VANCOUVER -- Guidelines for the use of botulinum toxin in various neurological disorders are getting an update, with the best evidence supporting the use of some formulations in spasticity and chronic migraine, researchers reported here.
All three botulinum toxin type A formulations are supported by level A evidence for use in upper limb spasticity, and onabotulinumtoxinA (Botox) received a level A recommendation in chronic migraine, although the magnitude of the benefit is small, according to David Simpson, MD, of Icahn School of Medicine at Mount Sinai in New York, and colleagues.
The new guidance, which is the first since 2008, was published online in Neurology and reported here at the American Academy of Neurology meeting.
There are four types of botulinum toxin available on the U.S. market: three type A and one type B. Type A botulinum toxins include abobotulinumtoxinA (Dysport), incobotulinumtoxinA (Xeomin), onabotulinumtoxinA (Botox), and the lone Type B product is rimabotulinumtoxinB (Myobloc).
Simpson and colleagues reviewed the evidence for botulinum toxin in four conditions: cervical dystonia, blephrospasm, limb spasticity, and headache.
"We chose these diseases because we had a sense that there were sufficient data to show they were going to change in particular ways," Mark Hallett, MD, of the National Insitute of Neurological Disorders and Stroke, a co-author of the guideline, said during a press briefing. "We already had a feeling for what we were going to find, but we had to prove it carefully."
All three botulinum toxin type A drugs had level-A evidence supporting their use in upper limb spasticity, and abobotulinumtoxinA and onabotulinumtoxinA had level A evidence behind their use in lower limb spasticity, the researchers reported.
There was also strong level-A evidence that onabotulinumtoxinA works in chronic migraine, since the drug had been approved by the FDA in 2010 for this condition -- although the magnitude of benefit was small, Simpson said, with a 15% reduction in headache days per month compared with placebo.
He cautioned that there was no evidence that onabotulinumtoxinA worked in episodic migraine, and that there was actually level B evidence against its efficacy in this condition.
They also found strong level-A evidence for abobotulinumtoxinA and rimabotulinumtoxinB in cervical dystonia.
Evidence was far weaker for blephrospasm, although the drug class was approved for this condition at a much different time and thus the standards for evidence were less rigorous, Hallett said. So there is only level B evidence for incobotulinumtoxinA and onabotulinumtoxinA and weaker level C evidence for abobotulinumtoxinA -- and no evidence at all for rimabotulinumtoxinB -- in this condition.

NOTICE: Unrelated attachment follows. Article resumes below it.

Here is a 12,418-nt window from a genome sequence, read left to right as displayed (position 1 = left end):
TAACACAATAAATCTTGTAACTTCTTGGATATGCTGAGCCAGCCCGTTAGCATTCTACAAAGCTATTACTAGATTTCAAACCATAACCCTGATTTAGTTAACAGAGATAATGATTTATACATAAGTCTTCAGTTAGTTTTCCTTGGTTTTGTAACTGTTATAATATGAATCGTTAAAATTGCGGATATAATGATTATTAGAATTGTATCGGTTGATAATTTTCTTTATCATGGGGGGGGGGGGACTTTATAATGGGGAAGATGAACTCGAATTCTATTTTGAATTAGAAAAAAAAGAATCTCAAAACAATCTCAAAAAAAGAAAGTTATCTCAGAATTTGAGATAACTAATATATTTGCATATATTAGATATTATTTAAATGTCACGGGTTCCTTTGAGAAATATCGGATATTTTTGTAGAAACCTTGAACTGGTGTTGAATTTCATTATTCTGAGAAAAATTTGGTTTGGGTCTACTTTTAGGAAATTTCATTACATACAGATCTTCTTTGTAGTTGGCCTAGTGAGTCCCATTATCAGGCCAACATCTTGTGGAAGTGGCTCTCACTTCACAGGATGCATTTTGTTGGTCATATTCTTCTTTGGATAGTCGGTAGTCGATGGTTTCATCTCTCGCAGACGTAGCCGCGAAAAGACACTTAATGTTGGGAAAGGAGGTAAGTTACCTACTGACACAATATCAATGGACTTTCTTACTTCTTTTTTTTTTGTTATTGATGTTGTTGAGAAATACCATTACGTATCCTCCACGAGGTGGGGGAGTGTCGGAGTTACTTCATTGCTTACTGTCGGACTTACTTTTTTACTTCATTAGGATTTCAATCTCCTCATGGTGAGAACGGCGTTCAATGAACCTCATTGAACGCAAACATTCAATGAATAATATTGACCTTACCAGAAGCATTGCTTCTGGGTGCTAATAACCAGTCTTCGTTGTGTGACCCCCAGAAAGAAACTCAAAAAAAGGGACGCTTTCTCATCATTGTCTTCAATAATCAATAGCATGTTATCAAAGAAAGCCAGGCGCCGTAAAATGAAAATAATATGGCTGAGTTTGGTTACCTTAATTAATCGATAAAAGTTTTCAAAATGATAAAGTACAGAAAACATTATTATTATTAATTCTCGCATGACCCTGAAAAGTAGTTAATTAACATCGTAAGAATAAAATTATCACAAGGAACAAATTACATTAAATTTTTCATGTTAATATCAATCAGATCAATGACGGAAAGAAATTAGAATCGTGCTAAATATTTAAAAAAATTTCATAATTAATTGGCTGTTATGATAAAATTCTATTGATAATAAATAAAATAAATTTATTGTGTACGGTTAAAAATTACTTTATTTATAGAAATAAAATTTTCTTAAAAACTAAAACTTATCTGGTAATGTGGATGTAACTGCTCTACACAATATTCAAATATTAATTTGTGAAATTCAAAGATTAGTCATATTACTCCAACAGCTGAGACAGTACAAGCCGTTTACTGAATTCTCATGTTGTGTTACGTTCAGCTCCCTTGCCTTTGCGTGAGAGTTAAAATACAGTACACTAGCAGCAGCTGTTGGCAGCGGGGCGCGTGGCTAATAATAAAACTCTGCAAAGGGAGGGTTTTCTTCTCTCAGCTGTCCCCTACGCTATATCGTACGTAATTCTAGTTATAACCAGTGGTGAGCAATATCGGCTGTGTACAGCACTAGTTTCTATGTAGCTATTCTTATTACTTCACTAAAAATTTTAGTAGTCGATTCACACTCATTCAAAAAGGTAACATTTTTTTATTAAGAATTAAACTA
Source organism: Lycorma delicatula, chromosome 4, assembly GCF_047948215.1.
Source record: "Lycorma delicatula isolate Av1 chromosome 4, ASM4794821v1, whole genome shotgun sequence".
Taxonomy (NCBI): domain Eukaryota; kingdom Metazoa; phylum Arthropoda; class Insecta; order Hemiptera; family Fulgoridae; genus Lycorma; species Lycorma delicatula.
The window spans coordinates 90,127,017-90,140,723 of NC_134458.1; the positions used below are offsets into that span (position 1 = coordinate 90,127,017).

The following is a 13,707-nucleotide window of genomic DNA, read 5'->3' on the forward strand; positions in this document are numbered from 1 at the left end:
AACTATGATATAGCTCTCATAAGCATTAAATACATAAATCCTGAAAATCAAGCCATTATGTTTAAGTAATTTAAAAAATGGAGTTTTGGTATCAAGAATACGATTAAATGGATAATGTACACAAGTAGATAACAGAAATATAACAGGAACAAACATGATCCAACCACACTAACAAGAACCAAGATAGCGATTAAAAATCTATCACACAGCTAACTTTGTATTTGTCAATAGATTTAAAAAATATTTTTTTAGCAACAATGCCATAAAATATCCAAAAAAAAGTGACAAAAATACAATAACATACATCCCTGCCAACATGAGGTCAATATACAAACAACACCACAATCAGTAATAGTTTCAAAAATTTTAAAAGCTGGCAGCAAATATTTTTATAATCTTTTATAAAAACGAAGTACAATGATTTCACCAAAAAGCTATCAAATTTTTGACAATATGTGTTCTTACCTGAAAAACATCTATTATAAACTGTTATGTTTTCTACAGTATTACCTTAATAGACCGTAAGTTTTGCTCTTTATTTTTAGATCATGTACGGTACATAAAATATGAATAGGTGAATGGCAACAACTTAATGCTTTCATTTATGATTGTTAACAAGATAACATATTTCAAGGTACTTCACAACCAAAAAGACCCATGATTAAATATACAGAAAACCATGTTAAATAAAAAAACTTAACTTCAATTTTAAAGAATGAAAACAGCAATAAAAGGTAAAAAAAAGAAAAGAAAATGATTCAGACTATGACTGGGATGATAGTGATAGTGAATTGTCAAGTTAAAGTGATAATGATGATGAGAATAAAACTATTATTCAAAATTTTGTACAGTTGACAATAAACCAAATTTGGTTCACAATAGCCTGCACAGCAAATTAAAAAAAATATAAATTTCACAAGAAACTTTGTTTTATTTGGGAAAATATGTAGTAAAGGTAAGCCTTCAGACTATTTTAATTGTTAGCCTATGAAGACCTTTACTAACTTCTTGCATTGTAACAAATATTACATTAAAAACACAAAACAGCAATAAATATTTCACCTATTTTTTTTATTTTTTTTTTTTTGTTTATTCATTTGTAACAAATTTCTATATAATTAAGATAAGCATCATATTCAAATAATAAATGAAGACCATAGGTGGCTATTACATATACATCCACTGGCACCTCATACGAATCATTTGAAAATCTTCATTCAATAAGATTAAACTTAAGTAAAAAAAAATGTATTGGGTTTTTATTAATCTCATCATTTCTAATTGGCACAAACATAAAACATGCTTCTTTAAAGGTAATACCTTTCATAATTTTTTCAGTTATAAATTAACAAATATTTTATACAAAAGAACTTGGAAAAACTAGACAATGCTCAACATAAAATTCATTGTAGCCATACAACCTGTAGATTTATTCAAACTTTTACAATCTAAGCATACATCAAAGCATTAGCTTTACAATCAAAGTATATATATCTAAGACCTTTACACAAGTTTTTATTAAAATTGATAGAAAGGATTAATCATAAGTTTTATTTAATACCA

But that doesn't mean the drugs don't work for blephrospasm, Simpson said. Indeed, clinical experience suggests that it is very effective. He noted that an accompanying "Clinical Context" piece appears alongside the guideline to help support clinicians who use this drug in practice.
"We felt it was important to qualify that this doesn't imply the drug doesn't work, it just means that this is what the evidence supports, and clinicians need to extrapolate that information to their clinical experience," he said.
Raghav Govindarajan, MD, of the University of Missouri, who was the lead author of that companion piece, said it should help clinicians garner insurer approval for treatments that aren't supported by the highest level evidence in the guideline.
"This companion hopefully in addition to the guideline can provide an extra layer of protection for our physicians and patients," he told MedPage Today, adding that a similar approach has worked for other conditions, including physical therapy in muscular dystrophy.
Although studies showed that physical therapy doesn't improve function in this condition, they do show that it helps maintain a level of functioning, Govindarajan explained, and having the accompanying clinical context helped these patients obtain insurance coverage.
Richard Barbano, MD, PhD, of the University of Rochester, noted in an accompanying editorial that the "lack of evidence of certain preparations in particular indications reminds one of the old adage that 'absence of evidence is not evidence of absence.'"
Hallett and Simpson acknowledged that a number of studies of botulinum toxin in various conditions still need to be done. Hallett said one major area of investigation should be improvement of function in spasticity, and whether combinations, techniques, or different doses could improve functional outcomes.
Simpson added that there are "a number of open questions in the field of botulinum toxin in general." "If you speak to any clinician on a day-to-day basis, in practice, they will be the first to admit that many of the things they do are not necessarily supported by rigorous randomized controlled trials," he said. "We need to do better getting reliable functional outcomes that we can quantitate and that are clinically useful to patients."